What You Should Know about General Data Protection Regulation (GDPR)

January 9, 2018 Ginna Hall

The EU’s sweeping data reform regulation -- GDPR -- went into effect on May 25, 2018. This has been on the horizon since 2016, when the European Commission issued a press release outlining data protection reform and its goal to “make Europe fit for the digital age.”

“The EU General Data Protection Regulation (GDPR) was designed to harmonize data privacy laws across Europe, to protect and empower all EU citizens data privacy and to reshape the way organizations across the region approach data privacy.” -- from the EU GDPR Portal

The implications for companies everywhere are enormous. Brands, especially B2C companies, will feel the impact of this new regulation for some time, since a majority of them are gatekeepers of customer data.

Currently, many marketers do not completely understand the implications of GDPR. In fact, before May 25, almost half (48%) didn't believe their teams were fully aware and over a quarter admited their websites were unlikely to be compliant by the end of May.

The penalties for being out of compliance can be severe. Business that do not comply can be fined up to 4% of annual global revenue or €20M ($27M) for breaching GDPR.

Here’s a brief overview of what you need to know about GDPR. More information about the regulations can be found on the EU GDPR's official site.

What changed in May?

GDPR outlines new rules for collecting and recording consumer consent to be contacted, making requests for personal information much more transparent. To comply, businesses must meet strict new requirements.

Who does the GDPR apply to?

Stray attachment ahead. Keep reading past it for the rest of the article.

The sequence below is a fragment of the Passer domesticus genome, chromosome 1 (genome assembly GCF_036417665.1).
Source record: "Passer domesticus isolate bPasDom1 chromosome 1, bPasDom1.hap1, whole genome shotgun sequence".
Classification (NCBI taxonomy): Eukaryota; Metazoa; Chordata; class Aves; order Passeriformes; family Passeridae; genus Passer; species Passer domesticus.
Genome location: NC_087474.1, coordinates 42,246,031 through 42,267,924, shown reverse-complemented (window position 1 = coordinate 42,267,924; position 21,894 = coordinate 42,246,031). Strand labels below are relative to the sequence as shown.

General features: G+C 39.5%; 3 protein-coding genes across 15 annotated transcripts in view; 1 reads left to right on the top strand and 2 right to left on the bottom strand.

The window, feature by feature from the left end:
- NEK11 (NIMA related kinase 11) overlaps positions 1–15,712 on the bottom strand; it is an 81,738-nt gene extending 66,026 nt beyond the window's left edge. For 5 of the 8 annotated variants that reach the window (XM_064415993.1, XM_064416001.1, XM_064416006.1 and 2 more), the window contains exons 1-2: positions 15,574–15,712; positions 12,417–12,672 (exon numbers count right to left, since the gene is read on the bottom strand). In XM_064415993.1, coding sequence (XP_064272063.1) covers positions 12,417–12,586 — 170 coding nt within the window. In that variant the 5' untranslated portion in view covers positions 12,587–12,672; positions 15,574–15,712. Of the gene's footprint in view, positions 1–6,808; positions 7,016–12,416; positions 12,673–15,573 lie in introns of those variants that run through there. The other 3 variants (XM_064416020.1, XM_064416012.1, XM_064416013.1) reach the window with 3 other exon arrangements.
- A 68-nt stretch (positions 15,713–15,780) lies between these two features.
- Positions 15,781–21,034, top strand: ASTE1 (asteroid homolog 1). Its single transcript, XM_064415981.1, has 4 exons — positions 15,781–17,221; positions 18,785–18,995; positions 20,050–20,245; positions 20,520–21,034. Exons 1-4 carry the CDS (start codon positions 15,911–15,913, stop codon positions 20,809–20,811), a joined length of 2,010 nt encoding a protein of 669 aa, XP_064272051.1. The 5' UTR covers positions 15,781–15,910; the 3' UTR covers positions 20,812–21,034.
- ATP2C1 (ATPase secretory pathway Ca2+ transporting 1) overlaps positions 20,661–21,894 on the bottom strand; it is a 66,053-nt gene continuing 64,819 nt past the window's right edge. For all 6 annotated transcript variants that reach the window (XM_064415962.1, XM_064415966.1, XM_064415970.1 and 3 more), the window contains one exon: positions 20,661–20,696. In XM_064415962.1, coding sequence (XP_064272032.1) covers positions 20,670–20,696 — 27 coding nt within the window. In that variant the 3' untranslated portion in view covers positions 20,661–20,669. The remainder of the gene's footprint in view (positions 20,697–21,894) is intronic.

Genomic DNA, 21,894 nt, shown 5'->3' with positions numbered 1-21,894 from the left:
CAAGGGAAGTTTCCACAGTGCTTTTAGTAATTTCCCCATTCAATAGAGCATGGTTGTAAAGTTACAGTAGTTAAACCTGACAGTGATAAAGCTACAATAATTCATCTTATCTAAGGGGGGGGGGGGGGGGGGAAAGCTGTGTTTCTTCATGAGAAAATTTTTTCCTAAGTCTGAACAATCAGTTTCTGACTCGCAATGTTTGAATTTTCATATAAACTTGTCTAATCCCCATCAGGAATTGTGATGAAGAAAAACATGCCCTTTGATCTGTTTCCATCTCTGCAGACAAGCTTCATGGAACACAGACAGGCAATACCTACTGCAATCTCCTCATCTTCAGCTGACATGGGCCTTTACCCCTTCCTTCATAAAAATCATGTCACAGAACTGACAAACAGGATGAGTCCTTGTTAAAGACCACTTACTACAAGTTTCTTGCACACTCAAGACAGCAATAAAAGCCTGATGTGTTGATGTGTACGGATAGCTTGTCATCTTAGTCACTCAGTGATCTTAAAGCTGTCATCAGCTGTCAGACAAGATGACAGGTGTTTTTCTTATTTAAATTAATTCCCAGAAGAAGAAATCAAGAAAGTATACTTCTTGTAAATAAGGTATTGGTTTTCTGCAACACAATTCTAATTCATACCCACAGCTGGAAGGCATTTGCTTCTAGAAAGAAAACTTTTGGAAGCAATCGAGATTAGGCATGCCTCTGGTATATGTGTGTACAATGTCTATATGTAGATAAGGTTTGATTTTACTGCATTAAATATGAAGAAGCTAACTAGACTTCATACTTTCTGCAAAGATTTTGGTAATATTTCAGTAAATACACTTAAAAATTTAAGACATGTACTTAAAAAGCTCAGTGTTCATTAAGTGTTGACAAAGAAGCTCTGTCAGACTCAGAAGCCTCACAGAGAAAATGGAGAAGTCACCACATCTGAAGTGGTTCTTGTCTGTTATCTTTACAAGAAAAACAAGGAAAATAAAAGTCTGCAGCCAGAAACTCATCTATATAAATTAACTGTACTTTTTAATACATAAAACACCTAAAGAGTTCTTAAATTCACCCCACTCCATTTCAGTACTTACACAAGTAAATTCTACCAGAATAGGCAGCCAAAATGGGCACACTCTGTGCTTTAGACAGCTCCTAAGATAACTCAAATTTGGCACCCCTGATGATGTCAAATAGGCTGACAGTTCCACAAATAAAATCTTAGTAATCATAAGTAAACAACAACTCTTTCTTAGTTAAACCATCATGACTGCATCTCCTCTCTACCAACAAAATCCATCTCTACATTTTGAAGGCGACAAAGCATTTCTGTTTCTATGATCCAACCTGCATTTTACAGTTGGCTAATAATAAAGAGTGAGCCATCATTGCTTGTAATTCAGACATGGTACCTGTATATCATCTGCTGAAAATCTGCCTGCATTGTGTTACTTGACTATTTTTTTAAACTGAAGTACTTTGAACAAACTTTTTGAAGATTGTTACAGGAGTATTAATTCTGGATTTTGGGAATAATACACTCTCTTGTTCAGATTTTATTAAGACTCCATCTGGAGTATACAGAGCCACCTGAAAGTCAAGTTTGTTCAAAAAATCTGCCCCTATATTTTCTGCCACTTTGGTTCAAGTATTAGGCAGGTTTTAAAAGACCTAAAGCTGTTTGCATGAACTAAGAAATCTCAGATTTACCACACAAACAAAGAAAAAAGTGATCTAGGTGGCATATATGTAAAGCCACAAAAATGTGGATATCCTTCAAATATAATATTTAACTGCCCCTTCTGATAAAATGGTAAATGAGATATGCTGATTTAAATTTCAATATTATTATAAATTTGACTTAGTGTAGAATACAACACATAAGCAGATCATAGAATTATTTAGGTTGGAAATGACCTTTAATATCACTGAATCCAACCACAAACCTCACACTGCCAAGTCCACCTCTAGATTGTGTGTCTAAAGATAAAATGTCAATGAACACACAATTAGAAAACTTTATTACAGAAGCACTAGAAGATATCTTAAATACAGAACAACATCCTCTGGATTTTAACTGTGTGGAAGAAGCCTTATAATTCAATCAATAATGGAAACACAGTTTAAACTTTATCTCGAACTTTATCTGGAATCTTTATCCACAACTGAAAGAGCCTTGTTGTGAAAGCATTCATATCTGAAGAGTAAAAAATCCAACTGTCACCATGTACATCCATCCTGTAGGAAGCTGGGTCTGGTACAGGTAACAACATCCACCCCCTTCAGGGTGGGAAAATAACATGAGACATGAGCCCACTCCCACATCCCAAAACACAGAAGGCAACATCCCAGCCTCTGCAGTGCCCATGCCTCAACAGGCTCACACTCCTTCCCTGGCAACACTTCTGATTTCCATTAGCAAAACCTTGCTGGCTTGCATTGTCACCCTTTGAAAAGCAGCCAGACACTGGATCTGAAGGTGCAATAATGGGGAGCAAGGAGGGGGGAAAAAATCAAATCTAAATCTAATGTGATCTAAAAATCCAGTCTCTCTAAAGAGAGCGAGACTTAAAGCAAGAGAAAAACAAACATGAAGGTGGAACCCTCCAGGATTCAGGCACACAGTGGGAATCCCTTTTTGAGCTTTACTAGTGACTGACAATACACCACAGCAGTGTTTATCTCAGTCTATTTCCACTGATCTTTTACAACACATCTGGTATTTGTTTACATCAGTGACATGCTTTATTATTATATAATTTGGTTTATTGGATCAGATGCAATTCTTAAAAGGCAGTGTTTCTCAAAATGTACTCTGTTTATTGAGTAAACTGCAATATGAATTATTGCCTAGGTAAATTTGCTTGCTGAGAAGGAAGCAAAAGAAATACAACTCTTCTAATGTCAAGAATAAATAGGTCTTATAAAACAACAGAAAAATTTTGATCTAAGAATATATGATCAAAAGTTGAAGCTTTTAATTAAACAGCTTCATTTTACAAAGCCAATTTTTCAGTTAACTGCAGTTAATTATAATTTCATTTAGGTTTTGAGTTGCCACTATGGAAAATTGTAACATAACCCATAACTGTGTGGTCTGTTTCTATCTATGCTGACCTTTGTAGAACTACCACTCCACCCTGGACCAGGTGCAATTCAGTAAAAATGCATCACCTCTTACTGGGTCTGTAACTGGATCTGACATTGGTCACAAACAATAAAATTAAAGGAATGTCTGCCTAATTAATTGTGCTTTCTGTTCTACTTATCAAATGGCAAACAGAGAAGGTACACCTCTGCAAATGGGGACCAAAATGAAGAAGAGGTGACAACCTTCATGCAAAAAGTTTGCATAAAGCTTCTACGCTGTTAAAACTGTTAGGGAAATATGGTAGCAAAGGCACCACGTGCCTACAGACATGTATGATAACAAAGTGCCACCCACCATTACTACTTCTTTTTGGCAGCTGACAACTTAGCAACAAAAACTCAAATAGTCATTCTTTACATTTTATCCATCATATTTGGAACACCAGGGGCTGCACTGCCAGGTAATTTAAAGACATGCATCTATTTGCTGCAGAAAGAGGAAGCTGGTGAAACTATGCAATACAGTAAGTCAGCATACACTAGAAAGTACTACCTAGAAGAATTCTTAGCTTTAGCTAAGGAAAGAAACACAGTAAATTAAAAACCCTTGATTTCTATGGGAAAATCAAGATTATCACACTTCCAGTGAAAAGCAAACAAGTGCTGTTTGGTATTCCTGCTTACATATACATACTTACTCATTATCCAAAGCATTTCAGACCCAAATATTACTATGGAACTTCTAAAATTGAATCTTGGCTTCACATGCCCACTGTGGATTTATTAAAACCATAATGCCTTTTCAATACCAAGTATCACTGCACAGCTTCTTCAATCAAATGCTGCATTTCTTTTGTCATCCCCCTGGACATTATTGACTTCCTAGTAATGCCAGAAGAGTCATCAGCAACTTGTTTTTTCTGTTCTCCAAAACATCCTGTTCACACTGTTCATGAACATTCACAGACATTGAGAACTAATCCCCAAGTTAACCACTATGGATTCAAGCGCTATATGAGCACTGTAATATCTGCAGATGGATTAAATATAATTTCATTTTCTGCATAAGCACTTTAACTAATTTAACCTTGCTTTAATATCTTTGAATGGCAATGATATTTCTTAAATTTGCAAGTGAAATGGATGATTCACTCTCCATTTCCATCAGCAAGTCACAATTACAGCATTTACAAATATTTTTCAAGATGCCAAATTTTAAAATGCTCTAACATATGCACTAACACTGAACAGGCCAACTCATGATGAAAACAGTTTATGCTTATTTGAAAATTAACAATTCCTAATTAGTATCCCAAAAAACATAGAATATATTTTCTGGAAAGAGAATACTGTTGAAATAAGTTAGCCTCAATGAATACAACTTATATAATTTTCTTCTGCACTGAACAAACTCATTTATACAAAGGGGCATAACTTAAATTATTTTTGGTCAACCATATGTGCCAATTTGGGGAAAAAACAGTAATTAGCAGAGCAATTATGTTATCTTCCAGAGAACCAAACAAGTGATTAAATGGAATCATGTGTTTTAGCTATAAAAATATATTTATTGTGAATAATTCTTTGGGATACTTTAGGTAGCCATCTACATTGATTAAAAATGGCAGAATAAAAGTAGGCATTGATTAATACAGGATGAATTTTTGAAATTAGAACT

GDPR applies to all companies processing and holding the personal data of “data subjects” residing in the European Union, regardless of the company’s location. Any business with customers in the European Union must adhere to GDPR rulings.

According to the United Kingdom’s Information Commissioner’s Office, the GDPR applies to both data ‘controllers’ and ‘processors’.

  • A controller determines the purposes and means of processing personal data.
  • A processor is responsible for processing personal data on behalf of a controller.

For example, a brand may be a data controller, while its Data Management Platform (DMP) vendor is a data processor.

If you are a processor, you are required to maintain records of personal data and processing activities. You will have legal liability if you are responsible for a breach. If you are a controller, you must ensure your contracts with processors comply with the GDPR.

What are the goals of GDPR?

The new regulations are designed to achieve four main objectives:

  1. Protect - the personal data of EU citizens
  2. Unify - the duties and responsibilities of controllers and processors
  3. Control -- give control to data subjects over their processed data
  4. Simplify -- the means of data collection and processing

What constitutes personal data?

GDPR defines personal data as any information related to a person or “data subject” that can be used to directly or indirectly identify the person. This can be anything from a name, a photo, an email address, bank details, posts on social networking websites, medical information, or a computer IP address.

How do I get started?

Here are six initial steps you can take to prepare for GDPR.

  1. Understand the risks of noncompliance and assess your approach to GDPR.
  2. Identify the types and locations of data you have from consumers, customers and employees.
  3. Ask your vendors about the steps they are taking to protect your customer data.
  4. Educate your team so they understand their role in remaining compliant.
  5. Consult with a specialist to ensure that your company’s specific model of data collection and sharing is in compliance.
  6. Embrace GDPR compliance as an opportunity for more targeted marketing and stronger customer relationships.

A New Era of Privacy Protection

Digital marketing is complex, with companies managing multiple platforms and vendor relationships. This new regulation will have significant impact on how brands communicate with their customers. But looking at the big picture, we believe GDPR will move brands towards a new era of transparency in customer interaction and engagement. Stay tuned to our blog for more information.


Preparing for the General Data Protection Regulation (GDPR): 12 steps to take now

Guide to the General Data Protection Regulation (GDPR)

Getting ready for the GDPR Checklist

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